It does seem frightfully unfair that one man’s single transgression should consign all humanity to death. But it is equally unfair that one man’s righteousness also offers all of humanity the reward of righteousness: “the right to the tree of life.” (Revelation 22:14)
From: “The Life-giving Spirit”
Parasha B’reisheet commentary
First Fruits of Zion (FFOZ)
After man ate from the Tree of Knowledge, however, he acquired the intimate knowledge of and desire for evil. The evil inclination was no longer an external force, represented by the Serpent. It was within. Our physical flesh was now a confused mixture of good and evil. Death was introduced into the world: human flesh, separated from the spirit, was a creature of the finite, physical realm — one which must ultimately decay and die. Man would now face a much greater challenge than before. He would no longer battle a Serpent from without. He would have to battle his own sluggish yet desirous flesh within.
Rabbi Dovid Rosenfeld
The Primordial Sin, Part II
Pirkei Avos Chapter 6, Mishna 5(b)
This coming Saturday, we begin a completely new Torah cycle with Parasha B’reisheet and once again, we start by reading the first chapters of Genesis. Adam is coming, and I’m a little nervous. I know this may seem strange, since we are in the middle of Sukkot, a time of great joy, but it’s as if I am sitting in my sukkah, somehow looking at Creation from several moments before God said “Let there be light” (Genesis 1:3). Yet in that point of suspended time, I know everything that is going to happen after God speaks these words. It’s as if God has not yet created the universe and some part of me wants to stop Him. How can He create the Earth, Adam, Eve, the tree of the knowledge of good and evil, even the serpent, knowing what I know; knowing about the fall? How can He create the universe knowing about all of the pain, anguish, and suffering that is going to happen as a result?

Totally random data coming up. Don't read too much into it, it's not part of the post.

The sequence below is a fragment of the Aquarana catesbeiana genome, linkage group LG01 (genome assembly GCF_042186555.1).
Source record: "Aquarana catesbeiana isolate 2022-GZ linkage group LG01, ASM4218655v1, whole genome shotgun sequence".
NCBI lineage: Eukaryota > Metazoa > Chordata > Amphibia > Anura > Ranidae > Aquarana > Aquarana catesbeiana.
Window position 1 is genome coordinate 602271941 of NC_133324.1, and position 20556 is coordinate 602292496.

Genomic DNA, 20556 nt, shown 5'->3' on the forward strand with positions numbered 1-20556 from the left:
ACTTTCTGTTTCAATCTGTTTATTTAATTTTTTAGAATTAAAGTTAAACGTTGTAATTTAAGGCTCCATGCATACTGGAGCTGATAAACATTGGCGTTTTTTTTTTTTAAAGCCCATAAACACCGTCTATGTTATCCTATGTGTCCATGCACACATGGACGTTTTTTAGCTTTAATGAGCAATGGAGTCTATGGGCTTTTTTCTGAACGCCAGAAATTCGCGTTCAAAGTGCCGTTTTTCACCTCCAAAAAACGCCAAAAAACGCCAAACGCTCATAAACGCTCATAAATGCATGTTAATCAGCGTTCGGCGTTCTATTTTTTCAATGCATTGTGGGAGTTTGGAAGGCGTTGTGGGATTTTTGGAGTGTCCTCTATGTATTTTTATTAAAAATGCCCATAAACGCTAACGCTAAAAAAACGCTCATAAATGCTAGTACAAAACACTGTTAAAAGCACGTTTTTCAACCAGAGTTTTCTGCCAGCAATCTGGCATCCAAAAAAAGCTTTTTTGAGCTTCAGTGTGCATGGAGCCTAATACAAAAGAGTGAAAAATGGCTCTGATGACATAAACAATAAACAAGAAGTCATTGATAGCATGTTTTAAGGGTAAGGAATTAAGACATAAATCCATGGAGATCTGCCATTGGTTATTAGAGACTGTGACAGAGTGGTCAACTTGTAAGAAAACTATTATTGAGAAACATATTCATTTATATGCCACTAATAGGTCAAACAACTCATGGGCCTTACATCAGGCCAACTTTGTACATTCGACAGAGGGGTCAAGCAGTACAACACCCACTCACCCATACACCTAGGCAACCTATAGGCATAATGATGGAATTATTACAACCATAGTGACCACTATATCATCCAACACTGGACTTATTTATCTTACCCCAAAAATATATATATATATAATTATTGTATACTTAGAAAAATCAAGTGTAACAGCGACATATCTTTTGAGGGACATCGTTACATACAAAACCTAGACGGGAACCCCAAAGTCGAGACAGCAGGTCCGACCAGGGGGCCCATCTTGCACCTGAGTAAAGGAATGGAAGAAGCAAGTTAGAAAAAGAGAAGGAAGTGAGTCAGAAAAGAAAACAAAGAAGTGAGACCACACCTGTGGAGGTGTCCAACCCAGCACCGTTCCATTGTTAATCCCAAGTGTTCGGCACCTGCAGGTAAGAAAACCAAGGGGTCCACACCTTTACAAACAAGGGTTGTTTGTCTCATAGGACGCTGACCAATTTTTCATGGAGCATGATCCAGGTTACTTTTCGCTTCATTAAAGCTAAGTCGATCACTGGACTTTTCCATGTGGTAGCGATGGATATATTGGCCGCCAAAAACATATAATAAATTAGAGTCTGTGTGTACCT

Do you doubt that God knew about what would happen once He started everything in motion? Don’t you realize that to be God, He must have known that Adam would disobey, give into temptation, and lead all of humanity down a dark and sinister road to the abyss?
God must have known, but He created us anyway. Still, waiting for next Shabbat to come is like waiting for it happen all over again, from moments before God brought all into being with His powerful Word, to forming the first man out of clay, breathing life into Him, splitting the man and making woman, placing them in the Garden, and then…and then…
I often despair at the state of the world. All I have to do is go online and start reading the news. I recently read a story on CNN about a toddler in China who was the victim of a hit-and-run accident. As bad as this is, what makes the story all the more horrible is that she was hit twice by two separate vehicles and neither driver stopped. Worse, numerous pedestrians walked right past her and did nothing. Finally, a “58-year-old scavenger named Chen Xianmei” stopped and pulled her out of the street. The CNN story states that the “grainy footage of the accidents went viral on Chinese Internet within minutes of posting”, and only then did anyone express “outrage”.